Last Resort: Review: Season 1 Ep 1

ABC, 27 September 2012

A US nuclear submarine receives orders to launch its missiles at Pakistan. Suspicious of the order, Captain Marcus Chaplin (Homicide’s Andre Braugher) asks for confirmation, uncovering a plot aimed at starting a war…

This is an odd one: where it goes after the pilot will very much determine whether Last Resort is a show that fits the Sci Fi Bulletin brief or not. It could go either way…

As it stands, the refusal of an order to bomb Pakistan sees the crew of the USS Colorado go rogue. There are tensions among the crew about their duty to follow or question orders, and the small team of Navy SEALS they’ve recently taken on board may have their own agenda (and could be part of the larger back-story).

It certainly makes for tense television, with Bond director Martin Campbell (GoldenEye, Casino Royale) starting out fairly subtly (you could easily forget you are on a sub in some of the early scenes) before tossing in Dutch angels and crazy hand-held sequences when all Hell breaks loose. It’s a good approach that gives the show some momentum, but it is a technique that might be hard to maintain beyond the pilot (as will Campbell’s involvement, maybe).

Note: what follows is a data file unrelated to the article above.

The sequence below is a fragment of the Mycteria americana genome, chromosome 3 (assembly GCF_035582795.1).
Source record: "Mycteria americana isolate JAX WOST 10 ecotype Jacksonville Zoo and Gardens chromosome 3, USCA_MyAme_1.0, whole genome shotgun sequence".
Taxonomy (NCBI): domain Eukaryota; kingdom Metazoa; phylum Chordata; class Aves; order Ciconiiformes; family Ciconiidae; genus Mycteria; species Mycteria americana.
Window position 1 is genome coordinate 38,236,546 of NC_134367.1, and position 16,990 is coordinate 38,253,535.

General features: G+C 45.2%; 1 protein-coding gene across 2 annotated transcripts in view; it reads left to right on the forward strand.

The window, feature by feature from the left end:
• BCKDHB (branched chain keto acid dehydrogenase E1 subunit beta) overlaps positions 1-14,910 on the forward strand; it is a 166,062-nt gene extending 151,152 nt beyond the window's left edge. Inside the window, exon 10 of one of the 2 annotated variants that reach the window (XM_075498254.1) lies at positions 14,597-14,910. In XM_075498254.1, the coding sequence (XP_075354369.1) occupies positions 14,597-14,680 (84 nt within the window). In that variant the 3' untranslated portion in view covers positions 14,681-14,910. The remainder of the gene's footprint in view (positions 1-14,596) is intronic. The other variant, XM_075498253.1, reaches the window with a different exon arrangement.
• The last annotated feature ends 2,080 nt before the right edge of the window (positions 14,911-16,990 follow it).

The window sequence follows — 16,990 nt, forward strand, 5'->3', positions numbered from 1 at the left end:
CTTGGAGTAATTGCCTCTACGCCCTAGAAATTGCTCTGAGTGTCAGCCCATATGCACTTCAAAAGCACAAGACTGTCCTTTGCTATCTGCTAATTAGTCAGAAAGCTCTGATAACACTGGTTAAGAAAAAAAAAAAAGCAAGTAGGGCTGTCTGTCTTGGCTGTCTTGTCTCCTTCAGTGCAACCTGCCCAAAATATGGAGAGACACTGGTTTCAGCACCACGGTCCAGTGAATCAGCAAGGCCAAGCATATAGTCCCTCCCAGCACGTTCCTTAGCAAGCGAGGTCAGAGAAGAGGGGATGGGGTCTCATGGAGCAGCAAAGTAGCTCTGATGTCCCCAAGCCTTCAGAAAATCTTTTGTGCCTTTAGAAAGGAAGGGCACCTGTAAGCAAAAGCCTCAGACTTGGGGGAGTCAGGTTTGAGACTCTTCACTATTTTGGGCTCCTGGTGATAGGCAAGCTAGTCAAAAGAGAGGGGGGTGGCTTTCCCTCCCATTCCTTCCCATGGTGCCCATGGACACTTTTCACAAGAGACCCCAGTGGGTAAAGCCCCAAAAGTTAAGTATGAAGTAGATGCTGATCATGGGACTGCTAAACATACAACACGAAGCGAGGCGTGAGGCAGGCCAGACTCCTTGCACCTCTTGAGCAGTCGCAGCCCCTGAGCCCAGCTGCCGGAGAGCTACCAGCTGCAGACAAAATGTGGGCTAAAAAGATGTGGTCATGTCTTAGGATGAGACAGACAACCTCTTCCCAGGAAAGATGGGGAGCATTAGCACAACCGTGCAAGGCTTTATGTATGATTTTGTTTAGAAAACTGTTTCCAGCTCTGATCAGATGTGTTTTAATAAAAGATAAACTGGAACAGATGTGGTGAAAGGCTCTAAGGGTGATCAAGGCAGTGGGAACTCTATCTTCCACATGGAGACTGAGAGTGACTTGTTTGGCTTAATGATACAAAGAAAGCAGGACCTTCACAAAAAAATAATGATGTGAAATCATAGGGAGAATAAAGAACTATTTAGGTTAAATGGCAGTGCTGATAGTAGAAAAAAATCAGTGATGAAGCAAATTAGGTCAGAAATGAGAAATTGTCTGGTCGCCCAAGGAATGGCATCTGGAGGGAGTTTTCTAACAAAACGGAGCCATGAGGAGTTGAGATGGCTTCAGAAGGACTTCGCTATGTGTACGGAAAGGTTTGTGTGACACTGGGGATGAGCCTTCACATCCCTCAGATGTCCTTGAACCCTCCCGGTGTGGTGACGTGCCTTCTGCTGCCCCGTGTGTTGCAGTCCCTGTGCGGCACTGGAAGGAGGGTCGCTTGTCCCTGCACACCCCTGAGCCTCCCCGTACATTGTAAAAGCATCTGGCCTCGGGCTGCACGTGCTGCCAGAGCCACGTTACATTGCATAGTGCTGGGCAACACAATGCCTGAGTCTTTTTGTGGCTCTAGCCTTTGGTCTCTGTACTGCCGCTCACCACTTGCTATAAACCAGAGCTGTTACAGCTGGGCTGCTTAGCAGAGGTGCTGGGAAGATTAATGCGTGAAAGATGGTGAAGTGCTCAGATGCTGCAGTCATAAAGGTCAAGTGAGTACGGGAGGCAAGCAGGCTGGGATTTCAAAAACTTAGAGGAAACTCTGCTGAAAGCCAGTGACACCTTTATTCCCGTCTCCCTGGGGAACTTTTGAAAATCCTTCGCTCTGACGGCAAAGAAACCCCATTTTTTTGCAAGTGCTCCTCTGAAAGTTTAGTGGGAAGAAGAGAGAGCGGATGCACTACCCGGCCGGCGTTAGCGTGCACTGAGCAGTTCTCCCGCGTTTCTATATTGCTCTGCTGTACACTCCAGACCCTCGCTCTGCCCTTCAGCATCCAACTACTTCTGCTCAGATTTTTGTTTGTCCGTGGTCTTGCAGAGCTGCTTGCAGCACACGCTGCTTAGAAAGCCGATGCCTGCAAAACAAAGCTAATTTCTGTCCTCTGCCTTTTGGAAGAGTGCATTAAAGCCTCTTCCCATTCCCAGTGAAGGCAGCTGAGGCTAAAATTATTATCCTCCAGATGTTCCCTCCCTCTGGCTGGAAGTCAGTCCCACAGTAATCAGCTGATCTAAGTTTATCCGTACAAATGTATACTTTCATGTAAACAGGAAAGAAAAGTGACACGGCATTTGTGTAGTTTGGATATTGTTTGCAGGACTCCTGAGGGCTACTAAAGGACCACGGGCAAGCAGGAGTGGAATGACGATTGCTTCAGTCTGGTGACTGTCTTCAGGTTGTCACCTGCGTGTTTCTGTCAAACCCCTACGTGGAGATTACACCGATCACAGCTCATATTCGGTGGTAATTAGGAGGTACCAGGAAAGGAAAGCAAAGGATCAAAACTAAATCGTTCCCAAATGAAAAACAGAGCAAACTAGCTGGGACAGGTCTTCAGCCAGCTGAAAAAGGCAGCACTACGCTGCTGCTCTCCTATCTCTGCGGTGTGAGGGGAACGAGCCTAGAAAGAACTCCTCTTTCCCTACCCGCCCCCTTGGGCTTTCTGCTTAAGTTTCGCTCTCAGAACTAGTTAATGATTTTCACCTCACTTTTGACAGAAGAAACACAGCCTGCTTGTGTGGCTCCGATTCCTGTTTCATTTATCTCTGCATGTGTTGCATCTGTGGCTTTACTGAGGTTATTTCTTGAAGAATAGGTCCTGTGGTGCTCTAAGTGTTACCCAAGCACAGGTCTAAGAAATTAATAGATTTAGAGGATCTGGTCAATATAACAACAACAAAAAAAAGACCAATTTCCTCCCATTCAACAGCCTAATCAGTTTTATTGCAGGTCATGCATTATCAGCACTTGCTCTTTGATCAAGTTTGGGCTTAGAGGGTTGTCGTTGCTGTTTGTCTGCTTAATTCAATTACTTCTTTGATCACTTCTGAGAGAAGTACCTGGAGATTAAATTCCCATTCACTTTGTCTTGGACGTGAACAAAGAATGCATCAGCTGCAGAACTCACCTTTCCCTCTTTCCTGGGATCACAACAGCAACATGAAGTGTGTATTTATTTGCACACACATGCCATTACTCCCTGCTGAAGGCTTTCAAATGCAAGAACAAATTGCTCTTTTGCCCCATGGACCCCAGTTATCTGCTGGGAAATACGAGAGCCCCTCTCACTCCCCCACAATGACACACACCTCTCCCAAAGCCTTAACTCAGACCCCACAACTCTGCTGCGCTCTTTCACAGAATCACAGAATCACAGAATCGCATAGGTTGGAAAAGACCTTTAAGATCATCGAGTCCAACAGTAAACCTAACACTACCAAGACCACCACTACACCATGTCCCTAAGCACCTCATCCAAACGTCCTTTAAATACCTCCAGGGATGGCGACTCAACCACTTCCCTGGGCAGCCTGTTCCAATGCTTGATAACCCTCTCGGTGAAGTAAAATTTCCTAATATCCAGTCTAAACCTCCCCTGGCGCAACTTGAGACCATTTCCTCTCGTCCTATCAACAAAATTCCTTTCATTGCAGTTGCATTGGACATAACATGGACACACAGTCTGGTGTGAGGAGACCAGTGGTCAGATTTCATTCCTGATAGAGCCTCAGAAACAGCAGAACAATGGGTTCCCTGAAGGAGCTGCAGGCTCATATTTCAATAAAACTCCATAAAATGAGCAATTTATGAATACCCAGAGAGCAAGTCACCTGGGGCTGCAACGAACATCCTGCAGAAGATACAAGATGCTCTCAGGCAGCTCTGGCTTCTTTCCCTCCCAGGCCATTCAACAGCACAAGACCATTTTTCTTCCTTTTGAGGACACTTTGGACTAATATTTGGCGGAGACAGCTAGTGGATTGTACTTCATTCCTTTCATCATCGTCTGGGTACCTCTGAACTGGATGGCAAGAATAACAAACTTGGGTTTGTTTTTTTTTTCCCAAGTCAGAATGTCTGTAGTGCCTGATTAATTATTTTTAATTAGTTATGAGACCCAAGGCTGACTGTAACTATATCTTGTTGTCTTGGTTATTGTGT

The conspiracy plot clearly has a lot yet to reveal, but there’s enough in this episode to hook viewers, with Bruce Davison’s Rear-Admiral Shepard apparently out-of-the-loop on it and his daughter serving on the sub. That could have been a cliché, but they just about pull it off.

Perhaps more challenging will be the take-over of the island where the sub’s crew set up home at the episode’s end. There are plenty of stories here (clearly, the show shoots in Hawaii, replacing Lost for ABC, although it is set on another island called Sainte Marina), but with the Captain seemingly having declared war on the US (and anyone else for that matter), it might be unsustainable without much suspension of belief.

Among the cast, there are few instantly recognisable faces beyond Davison and Braugher. Dichen Lachman was on Dollhouse, while Autumn Reeser was a regular on Entourage. They all play well together and their relative unfamiliarity works well for the show.

Verdict: A promising opener (with almost 10 million viewers) for a different kind of series, but how much fantasy might be involved beyond the initial nuclear explosion set up remains to be seen…

Episode 1 ‘Captain’: 7/10

Brian J. Robb 



  1. Pingback: ABC cancel The Last Resort & 666 Park Avenue « Sci-Fi Bulletin - November 17, 2012

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